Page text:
[Instructions for "black-go" group] In this experiment, you will be playing a simple game. Since we are using this camera to watch your eyes, we have to check that the camera is working ok frequently. A dark-grey-and-light-grey disc with a hole at the center will appear on the screen [at this point the computer shows the fixation stimulus] at which point you can initiate the camera check by looking at the disc's hole and pressing both triggers on this gamepad with your pointer fingers. Sometimes you might see the disc blink momentarily, and that means you should try the check again. If the camera has lost track of your eyes, I'll pause the experiment and re-calibrate the camera. If the camera is ok, two large and flickering rings will appear to the left and right of center, both with dark-grey and light-gray bands [at this point the computer shows the peripheral rings]. When you see these appear, your next job is to try to keep your eyes focused at the center disc's hole, not moving your eyes or blinking. You'll only have to keep this focus for a couple seconds, but if you move your eyes or blink while the big rings are on the screen, the computer will beep at you and start over at the camera check again.
Now, while you're staring at the center disc, other things will happen on the screen. Eventually, either a white or black filled-circle will appear in one of the flickering rings. If the circle is white, you don't need to do anything, but if the circle is black, you need to press both triggers as quickly as you can. When the filled-circle appears, don't look at it, just keep your eyes on the center disc, but use your peripheral vision to notice the filled-circle's color. To help motivate you to respond quickly when the circle is black, after you respond a black number will appear at the center of the screen showing you how long it took you to respond. Smaller numbers are better and you want the numbers to be between 1-4. If you see numbers 5 or larger, that means you're responding too slowly and you need to try to respond faster. If you fail to respond within one second, a black X will appear at the center of the screen, telling you that you took too long. If you press the triggers when you're not supposed to, after a white circle appears, a white X will appear at the center of the screen. If you correctly refrain from responding when a white circle appears, a white zero will appear at the center of the screen.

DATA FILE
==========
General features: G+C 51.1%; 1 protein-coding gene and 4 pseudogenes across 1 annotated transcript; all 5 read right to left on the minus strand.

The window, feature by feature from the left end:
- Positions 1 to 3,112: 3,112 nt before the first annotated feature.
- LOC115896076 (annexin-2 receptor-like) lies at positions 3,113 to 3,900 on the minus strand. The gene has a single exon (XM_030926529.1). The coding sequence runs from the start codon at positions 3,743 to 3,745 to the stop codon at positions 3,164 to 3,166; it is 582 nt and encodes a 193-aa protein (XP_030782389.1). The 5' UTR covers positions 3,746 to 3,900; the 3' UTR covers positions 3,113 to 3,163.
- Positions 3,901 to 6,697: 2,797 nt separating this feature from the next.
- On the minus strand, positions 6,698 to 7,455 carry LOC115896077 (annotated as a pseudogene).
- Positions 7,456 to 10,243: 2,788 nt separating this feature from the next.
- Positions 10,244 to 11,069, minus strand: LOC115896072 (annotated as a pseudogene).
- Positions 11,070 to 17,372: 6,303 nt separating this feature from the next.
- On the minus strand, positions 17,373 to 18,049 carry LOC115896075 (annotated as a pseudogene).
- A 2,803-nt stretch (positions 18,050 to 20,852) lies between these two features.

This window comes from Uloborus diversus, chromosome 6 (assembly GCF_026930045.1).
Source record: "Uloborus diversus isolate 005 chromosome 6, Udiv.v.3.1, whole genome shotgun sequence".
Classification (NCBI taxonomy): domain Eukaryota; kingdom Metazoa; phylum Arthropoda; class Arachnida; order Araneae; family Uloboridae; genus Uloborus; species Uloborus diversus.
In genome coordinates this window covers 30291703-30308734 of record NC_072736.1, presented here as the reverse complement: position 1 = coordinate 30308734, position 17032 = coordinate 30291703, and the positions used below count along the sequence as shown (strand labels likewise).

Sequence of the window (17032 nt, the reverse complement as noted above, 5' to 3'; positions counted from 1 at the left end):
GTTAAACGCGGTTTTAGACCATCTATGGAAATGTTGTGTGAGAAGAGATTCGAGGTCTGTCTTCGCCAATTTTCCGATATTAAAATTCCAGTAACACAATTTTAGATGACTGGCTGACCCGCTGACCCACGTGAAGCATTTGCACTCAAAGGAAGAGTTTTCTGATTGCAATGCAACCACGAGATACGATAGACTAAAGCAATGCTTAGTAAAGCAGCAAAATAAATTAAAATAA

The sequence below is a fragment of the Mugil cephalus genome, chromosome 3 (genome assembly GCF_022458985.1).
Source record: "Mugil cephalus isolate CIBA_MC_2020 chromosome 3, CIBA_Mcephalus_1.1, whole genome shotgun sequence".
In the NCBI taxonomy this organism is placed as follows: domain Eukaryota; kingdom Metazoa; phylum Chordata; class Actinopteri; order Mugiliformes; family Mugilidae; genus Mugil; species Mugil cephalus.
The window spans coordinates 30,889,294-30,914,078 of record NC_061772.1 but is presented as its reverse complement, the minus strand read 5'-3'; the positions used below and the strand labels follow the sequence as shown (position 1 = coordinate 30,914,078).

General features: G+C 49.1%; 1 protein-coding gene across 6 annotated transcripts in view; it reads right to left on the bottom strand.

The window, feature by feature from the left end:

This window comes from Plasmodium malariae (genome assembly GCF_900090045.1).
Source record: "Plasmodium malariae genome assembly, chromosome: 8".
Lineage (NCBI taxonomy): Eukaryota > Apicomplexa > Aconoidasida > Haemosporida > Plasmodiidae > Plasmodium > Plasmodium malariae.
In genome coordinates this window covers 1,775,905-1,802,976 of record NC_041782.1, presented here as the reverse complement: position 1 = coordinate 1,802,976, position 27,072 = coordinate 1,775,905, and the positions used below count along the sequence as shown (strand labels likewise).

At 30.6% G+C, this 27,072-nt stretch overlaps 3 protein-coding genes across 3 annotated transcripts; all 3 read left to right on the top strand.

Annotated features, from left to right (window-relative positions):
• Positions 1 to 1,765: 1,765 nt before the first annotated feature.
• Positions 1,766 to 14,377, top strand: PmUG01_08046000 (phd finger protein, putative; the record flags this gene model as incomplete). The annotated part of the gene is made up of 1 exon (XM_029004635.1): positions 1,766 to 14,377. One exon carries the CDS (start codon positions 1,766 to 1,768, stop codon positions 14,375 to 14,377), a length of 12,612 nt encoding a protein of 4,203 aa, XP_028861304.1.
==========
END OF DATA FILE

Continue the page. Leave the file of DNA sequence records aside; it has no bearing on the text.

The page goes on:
Before the filled-circle appears, two other things will happen on the screen. First, one of the flickering rings will change contrast briefly, going from being dark-grey and light-grey to being fully black-and-white. About a half second after this, the disc at the center will also change contrast briefly and the circle will appear another half-second later. The location of the ring that changes contrast is completely random and doesn't predict where the subsequent circle is going to appear.
So the full sequence of events will be (1) the camera check, (2) flickering rings appear and stare at center disc, (3) one of the rings will change contrast briefly, (4) the center disc will change contrast briefly, (5) the filled-circle appears and you press both triggers if it's black, do nothing if it's white, and finally (6) you receive feedback on how quickly you responded. After all this, everything will repeat, so you'll be back to the camera check. You can take a moment at each camera check to blink if you need to before continuing the camera check and initiating the next sequence. You'll be given the opportunity for a longer break every few minutes and the first few minutes will be just for practice. Do you have any questions before we start?
After reading these instructions, the eye tracker was then calibrated using a 9-point calibration procedure and participants were given a final opportunity to ask questions before the practice session began. The trial sequence is shown in Figure 1. Throughout the trial, SSVEP stimuli changed polarity every 100ms, with the polarity switch time of each side offset by 50ms (i.e. the left-located SSVEP stimulus changes polarity 50ms after the right-located SSVEP stimulus, and vice versa). If at any point the eye-tracker detected either a blink or a >1° deviation of gaze from the central fixation, the trial was immediately terminated with an auditory alert and the word "Blink!" or "Moved!" (respective) presented at fixation for 500ms, after which a new trial would begin.
Manipulated variables included: cue location (left vs right), target location (left vs right), and target color (white vs black). Repeating the full combination of these variables four times yields 32 trials, which were presented in random order in each block, including one practice and 10 experimental blocks. The total time for the experiment including initial set up was 2 hours.